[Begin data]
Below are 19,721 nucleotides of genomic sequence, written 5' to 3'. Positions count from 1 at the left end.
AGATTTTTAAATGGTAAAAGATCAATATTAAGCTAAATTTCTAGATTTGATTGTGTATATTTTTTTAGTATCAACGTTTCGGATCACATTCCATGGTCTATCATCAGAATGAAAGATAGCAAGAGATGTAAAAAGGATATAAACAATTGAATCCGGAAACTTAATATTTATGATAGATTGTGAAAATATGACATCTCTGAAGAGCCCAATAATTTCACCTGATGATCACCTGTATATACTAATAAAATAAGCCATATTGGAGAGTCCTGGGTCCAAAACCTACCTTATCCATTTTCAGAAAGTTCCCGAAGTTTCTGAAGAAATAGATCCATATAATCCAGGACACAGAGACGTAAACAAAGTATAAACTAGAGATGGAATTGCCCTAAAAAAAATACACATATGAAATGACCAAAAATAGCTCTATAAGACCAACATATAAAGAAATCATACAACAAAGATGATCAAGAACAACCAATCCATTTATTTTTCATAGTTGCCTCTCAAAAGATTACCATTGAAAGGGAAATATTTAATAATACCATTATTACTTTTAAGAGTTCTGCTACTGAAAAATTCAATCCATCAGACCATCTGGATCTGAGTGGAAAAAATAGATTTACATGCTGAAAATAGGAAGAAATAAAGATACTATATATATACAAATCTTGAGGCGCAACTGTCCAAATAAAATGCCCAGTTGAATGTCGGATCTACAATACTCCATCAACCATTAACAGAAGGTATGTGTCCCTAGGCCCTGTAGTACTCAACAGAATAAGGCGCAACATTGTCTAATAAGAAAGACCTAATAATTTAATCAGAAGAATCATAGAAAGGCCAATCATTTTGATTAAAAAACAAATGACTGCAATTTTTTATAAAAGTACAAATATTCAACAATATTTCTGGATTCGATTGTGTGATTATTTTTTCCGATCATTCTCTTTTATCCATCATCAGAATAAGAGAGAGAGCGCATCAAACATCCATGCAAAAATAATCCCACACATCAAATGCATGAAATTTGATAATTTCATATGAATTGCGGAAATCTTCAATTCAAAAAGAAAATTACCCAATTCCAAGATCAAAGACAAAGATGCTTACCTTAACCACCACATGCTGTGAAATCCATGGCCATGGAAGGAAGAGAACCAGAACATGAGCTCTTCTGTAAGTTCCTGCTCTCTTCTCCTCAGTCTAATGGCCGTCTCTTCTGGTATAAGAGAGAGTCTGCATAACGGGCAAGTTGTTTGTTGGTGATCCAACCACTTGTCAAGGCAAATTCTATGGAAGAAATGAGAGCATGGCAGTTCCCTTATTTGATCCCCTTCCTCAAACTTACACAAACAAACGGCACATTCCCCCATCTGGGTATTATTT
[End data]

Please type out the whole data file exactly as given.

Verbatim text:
Below are 19,721 nucleotides of genomic sequence, written 5' to 3'. Positions count from 1 at the left end.
AGATTTTTAAATGGTAAAAGATCAATATTAAGCTAAATTTCTAGATTTGATTGTGTATATTTTTTTAGTATCAACGTTTCGGATCACATTCCATGGTCTATCATCAGAATGAAAGATAGCAAGAGATGTAAAAAGGATATAAACAATTGAATCCGGAAACTTAATATTTATGATAGATTGTGAAAATATGACATCTCTGAAGAGCCCAATAATTTCACCTGATGATCACCTGTATATACTAATAAAATAAGCCATATTGGAGAGTCCTGGGTCCAAAACCTACCTTATCCATTTTCAGAAAGTTCCCGAAGTTTCTGAAGAAATAGATCCATATAATCCAGGACACAGAGACGTAAACAAAGTATAAACTAGAGATGGAATTGCCCTAAAAAAAATACACATATGAAATGACCAAAAATAGCTCTATAAGACCAACATATAAAGAAATCATACAACAAAGATGATCAAGAACAACCAATCCATTTATTTTTCATAGTTGCCTCTCAAAAGATTACCATTGAAAGGGAAATATTTAATAATACCATTATTACTTTTAAGAGTTCTGCTACTGAAAAATTCAATCCATCAGACCATCTGGATCTGAGTGGAAAAAATAGATTTACATGCTGAAAATAGGAAGAAATAAAGATACTATATATATACAAATCTTGAGGCGCAACTGTCCAAATAAAATGCCCAGTTGAATGTCGGATCTACAATACTCCATCAACCATTAACAGAAGGTATGTGTCCCTAGGCCCTGTAGTACTCAACAGAATAAGGCGCAACATTGTCTAATAAGAAAGACCTAATAATTTAATCAGAAGAATCATAGAAAGGCCAATCATTTTGATTAAAAAACAAATGACTGCAATTTTTTATAAAAGTACAAATATTCAACAATATTTCTGGATTCGATTGTGTGATTATTTTTTCCGATCATTCTCTTTTATCCATCATCAGAATAAGAGAGAGAGCGCATCAAACATCCATGCAAAAATAATCCCACACATCAAATGCATGAAATTTGATAATTTCATATGAATTGCGGAAATCTTCAATTCAAAAAGAAAATTACCCAATTCCAAGATCAAAGACAAAGATGCTTACCTTAACCACCACATGCTGTGAAATCCATGGCCATGGAAGGAAGAGAACCAGAACATGAGCTCTTCTGTAAGTTCCTGCTCTCTTCTCCTCAGTCTAATGGCCGTCTCTTCTGGTATAAGAGAGAGTCTGCATAACGGGCAAGTTGTTTGTTGGTGATCCAACCACTTGTCAAGGCAAATTCTATGGAAGAAATGAGAGCATGGCAGTTCCCTTATTTGATCCCCTTCCTCAAACTTACACAAACAAACGGCACATTCCCCCATCTGGGTATTATTT